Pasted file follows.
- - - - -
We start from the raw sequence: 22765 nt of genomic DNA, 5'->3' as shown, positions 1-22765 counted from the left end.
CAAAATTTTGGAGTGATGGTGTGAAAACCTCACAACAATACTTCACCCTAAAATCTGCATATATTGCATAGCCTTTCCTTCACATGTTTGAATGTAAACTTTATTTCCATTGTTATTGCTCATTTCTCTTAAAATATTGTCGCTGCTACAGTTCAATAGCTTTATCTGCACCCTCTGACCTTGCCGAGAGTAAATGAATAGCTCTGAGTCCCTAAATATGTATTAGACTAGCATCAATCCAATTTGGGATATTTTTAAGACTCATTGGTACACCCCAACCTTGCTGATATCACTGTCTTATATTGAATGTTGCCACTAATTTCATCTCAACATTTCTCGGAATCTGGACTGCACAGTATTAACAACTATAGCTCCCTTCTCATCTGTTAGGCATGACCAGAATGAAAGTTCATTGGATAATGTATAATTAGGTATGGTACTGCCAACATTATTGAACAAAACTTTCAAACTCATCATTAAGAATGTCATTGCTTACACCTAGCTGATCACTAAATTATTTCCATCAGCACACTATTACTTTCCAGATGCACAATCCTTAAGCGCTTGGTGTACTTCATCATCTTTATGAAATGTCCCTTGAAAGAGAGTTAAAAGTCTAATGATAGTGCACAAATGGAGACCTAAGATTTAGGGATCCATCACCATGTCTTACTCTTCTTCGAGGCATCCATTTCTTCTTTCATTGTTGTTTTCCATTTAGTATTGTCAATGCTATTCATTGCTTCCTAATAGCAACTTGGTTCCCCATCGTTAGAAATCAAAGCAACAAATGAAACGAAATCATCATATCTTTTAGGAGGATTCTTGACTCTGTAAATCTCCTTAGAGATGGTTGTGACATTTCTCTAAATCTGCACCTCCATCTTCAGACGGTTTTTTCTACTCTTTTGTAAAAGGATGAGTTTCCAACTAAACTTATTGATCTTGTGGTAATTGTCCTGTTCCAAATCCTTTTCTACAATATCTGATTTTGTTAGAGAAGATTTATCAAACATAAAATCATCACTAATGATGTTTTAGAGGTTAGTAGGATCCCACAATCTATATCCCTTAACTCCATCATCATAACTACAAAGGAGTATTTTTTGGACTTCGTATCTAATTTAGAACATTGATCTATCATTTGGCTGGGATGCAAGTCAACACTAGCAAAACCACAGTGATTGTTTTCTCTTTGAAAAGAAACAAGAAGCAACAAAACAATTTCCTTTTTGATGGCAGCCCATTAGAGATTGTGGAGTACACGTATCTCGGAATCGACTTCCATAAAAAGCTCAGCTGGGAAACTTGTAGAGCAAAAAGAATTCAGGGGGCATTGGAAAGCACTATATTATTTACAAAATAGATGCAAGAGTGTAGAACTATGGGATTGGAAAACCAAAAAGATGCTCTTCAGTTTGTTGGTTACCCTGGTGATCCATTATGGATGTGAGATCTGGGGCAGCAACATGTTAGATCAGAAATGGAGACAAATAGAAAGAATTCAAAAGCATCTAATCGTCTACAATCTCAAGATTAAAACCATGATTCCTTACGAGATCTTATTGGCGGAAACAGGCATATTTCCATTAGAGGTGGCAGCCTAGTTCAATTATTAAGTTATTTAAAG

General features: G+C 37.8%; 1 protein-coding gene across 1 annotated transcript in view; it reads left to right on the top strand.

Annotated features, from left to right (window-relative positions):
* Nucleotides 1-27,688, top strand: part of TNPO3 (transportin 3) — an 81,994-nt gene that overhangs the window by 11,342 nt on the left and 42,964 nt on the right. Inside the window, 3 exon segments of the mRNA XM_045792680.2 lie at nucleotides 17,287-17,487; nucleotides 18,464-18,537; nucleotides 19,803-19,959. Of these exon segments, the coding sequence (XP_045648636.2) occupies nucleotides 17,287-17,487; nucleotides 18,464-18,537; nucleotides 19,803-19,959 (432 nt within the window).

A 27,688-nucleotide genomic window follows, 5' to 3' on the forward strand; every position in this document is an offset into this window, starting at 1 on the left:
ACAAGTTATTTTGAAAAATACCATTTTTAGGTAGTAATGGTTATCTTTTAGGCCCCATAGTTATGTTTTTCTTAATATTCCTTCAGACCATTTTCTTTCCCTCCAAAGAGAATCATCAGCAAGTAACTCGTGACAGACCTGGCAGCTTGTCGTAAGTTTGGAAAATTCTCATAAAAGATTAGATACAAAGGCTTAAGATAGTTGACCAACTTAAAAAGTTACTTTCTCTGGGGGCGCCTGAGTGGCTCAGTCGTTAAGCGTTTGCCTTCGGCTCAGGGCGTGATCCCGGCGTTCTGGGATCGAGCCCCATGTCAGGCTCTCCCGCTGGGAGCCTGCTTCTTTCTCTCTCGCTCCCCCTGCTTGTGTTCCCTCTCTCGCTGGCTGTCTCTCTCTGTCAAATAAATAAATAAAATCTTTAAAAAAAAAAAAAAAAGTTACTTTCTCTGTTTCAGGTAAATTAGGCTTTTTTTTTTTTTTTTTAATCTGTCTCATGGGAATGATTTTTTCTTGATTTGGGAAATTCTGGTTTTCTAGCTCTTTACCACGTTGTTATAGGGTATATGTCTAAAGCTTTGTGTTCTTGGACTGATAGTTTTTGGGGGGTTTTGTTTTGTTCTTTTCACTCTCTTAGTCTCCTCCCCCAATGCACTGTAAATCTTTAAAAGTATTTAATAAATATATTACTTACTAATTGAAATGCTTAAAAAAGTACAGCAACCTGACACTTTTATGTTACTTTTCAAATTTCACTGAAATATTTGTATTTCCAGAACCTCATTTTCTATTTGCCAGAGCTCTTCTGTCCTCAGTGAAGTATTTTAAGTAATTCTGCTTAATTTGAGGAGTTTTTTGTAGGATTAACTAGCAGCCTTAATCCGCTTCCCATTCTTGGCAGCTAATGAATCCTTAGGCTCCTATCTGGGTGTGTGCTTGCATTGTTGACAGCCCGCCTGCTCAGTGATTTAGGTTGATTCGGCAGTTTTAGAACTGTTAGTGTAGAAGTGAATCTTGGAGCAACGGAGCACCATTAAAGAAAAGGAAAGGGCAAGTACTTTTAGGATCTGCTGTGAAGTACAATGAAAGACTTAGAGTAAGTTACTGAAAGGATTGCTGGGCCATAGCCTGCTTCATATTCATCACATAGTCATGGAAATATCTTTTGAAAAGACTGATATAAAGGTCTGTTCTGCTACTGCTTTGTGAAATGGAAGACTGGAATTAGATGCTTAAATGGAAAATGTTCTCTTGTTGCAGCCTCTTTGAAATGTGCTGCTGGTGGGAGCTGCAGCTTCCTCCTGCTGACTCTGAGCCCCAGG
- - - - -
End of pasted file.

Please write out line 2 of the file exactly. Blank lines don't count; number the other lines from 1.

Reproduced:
CAAAATTTTGGAGTGATGGTGTGAAAACCTCACAACAATACTTCACCCTAAAATCTGCATATATTGCATAGCCTTTCCTTCACATGTTTGAATGTAAACTTTATTTCCATTGTTATTGCTCATTTCTCTTAAAATATTGTCGCTGCTACAGTTCAATAGCTTTATCTGCACCCTCTGACCTTGCCGAGAGTAAATGAATAGCTCTGAGTCCCTAAATATGTATTAGACTAGCATCAATCCAATTTGGGATATTTTTAAGACTCATTGGTACACCCCAACCTTGCTGATATCACTGTCTTATATTGAATGTTGCCACTAATTTCATCTCAACATTTCTCGGAATCTGGACTGCACAGTATTAACAACTATAGCTCCCTTCTCATCTGTTAGGCATGACCAGAATGAAAGTTCATTGGATAATGTATAATTAGGTATGGTACTGCCAACATTATTGAACAAAACTTTCAAACTCATCATTAAGAATGTCATTGCTTACACCTAGCTGATCACTAAATTATTTCCATCAGCACACTATTACTTTCCAGATGCACAATCCTTAAGCGCTTGGTGTACTTCATCATCTTTATGAAATGTCCCTTGAAAGAGAGTTAAAAGTCTAATGATAGTGCACAAATGGAGACCTAAGATTTAGGGATCCATCACCATGTCTTACTCTTCTTCGAGGCATCCATTTCTTCTTTCATTGTTGTTTTCCATTTAGTATTGTCAATGCTATTCATTGCTTCCTAATAGCAACTTGGTTCCCCATCGTTAGAAATCAAAGCAACAAATGAAACGAAATCATCATATCTTTTAGGAGGATTCTTGACTCTGTAAATCTCCTTAGAGATGGTTGTGACATTTCTCTAAATCTGCACCTCCATCTTCAGACGGTTTTTTCTACTCTTTTGTAAAAGGATGAGTTTCCAACTAAACTTATTGATCTTGTGGTAATTGTCCTGTTCCAAATCCTTTTCTACAATATCTGATTTTGTTAGAGAAGATTTATCAAACATAAAATCATCACTAATGATGTTTTAGAGGTTAGTAGGATCCCACAATCTATATCCCTTAACTCCATCATCATAACTACAAAGGAGTATTTTTTGGACTTCGTATCTAATTTAGAACATTGATCTATCATTTGGCTGGGATGCAAGTCAACACTAGCAAAACCACAGTGATTGTTTTCTCTTTGAAAAGAAACAAGAAGCAACAAAACAATTTCCTTTTTGATGGCAGCCCATTAGAGATTGTGGAGTACACGTATCTCGGAATCGACTTCCATAAAAAGCTCAGCTGGGAAACTTGTAGAGCAAAAAGAATTCAGGGGGCATTGGAAAGCACTATATTATTTACAAAATAGATGCAAGAGTGTAGAACTATGGGATTGGAAAACCAAAAAGATGCTCTTCAGTTTGTTGGTTACCCTGGTGATCCATTATGGATGTGAGATCTGGGGCAGCAACATGTTAGATCAGAAATGGAGACAAATAGAAAGAATTCAAAAGCATCTAATCGTCTACAATCTCAAGATTAAAACCATGATTCCTTACGAGATCTTATTGGCGGAAACAGGCATATTTCCATTAGAGGTGGCAGCCTAGTTCAATTATTAAGTTATTTAAAG